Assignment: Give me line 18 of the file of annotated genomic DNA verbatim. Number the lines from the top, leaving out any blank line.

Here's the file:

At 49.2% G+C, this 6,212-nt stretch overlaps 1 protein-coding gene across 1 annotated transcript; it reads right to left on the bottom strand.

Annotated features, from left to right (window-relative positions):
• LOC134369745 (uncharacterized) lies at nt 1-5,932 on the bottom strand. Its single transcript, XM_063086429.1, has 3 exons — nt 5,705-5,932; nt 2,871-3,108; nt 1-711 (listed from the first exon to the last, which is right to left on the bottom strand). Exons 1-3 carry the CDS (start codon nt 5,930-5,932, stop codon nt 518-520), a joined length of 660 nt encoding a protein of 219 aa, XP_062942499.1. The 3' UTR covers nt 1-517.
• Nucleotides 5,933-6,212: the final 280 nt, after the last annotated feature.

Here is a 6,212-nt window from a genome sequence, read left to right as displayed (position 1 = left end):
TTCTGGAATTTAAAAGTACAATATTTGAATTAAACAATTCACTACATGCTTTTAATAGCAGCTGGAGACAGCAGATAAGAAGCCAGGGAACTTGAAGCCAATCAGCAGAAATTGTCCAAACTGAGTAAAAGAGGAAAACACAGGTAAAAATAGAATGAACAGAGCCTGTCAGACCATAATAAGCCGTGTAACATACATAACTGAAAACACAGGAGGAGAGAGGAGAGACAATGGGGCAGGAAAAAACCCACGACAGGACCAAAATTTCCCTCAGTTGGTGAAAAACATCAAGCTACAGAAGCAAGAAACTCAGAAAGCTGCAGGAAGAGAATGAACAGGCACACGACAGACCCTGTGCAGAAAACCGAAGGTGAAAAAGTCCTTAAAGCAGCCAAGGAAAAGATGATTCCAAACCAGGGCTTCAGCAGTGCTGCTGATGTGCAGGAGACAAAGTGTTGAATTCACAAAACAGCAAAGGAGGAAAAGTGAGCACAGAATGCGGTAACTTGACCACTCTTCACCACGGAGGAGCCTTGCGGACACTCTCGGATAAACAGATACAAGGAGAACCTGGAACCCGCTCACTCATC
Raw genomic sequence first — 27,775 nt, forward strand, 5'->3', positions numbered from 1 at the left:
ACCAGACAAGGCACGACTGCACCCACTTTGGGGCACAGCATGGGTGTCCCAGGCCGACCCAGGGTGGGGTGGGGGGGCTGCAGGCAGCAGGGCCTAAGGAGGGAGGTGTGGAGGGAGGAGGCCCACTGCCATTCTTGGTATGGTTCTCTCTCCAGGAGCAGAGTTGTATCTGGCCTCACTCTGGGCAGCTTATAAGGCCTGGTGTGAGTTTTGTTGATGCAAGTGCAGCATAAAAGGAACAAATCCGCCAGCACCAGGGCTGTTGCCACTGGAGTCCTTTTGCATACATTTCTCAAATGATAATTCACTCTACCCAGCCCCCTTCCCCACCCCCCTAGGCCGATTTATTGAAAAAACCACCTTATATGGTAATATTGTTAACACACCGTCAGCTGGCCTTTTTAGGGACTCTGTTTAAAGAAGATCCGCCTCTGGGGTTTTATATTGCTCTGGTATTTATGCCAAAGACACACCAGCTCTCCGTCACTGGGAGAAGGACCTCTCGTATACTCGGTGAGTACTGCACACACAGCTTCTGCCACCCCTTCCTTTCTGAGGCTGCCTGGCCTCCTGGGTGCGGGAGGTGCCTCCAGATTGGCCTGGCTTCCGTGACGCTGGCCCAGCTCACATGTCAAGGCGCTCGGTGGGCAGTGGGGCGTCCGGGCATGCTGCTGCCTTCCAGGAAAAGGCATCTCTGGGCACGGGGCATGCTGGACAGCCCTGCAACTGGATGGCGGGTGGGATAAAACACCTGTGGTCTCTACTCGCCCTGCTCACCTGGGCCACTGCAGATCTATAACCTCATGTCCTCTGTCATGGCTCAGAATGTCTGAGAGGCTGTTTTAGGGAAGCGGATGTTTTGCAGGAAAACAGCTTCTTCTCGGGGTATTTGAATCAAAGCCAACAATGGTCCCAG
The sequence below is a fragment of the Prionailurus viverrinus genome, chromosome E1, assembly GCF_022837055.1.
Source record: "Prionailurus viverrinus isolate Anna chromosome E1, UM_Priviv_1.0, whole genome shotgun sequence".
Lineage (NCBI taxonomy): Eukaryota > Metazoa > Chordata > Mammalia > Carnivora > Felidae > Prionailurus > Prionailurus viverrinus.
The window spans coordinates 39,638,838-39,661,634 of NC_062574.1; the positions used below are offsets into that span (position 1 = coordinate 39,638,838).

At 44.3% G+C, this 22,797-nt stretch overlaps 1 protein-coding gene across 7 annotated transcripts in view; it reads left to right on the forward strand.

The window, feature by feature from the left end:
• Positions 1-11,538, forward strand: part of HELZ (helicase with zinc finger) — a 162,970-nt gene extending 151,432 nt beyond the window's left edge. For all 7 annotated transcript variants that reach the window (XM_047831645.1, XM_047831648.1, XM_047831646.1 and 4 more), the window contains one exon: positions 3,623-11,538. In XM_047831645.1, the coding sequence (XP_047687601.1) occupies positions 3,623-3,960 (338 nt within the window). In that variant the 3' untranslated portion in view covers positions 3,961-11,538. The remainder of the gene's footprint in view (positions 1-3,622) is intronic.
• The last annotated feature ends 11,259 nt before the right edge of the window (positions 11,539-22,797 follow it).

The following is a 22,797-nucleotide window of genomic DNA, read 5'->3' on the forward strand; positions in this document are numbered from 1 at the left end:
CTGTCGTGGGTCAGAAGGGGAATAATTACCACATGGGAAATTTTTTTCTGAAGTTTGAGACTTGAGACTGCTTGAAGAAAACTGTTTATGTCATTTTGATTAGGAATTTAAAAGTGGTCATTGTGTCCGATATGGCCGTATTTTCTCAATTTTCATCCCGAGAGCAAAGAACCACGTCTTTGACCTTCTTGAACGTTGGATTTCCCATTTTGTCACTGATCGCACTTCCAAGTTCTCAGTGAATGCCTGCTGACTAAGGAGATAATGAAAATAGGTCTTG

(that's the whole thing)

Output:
CTGTCGTGGGTCAGAAGGGGAATAATTACCACATGGGAAATTTTTTTCTGAAGTTTGAGACTTGAGACTGCTTGAAGAAAACTGTTTATGTCATTTTGATTAGGAATTTAAAAGTGGTCATTGTGTCCGATATGGCCGTATTTTCTCAATTTTCATCCCGAGAGCAAAGAACCACGTCTTTGACCTTCTTGAACGTTGGATTTCCCATTTTGTCACTGATCGCACTTCCAAGTTCTCAGTGAATGCCTGCTGACTAAGGAGATAATGAAAATAGGTCTTG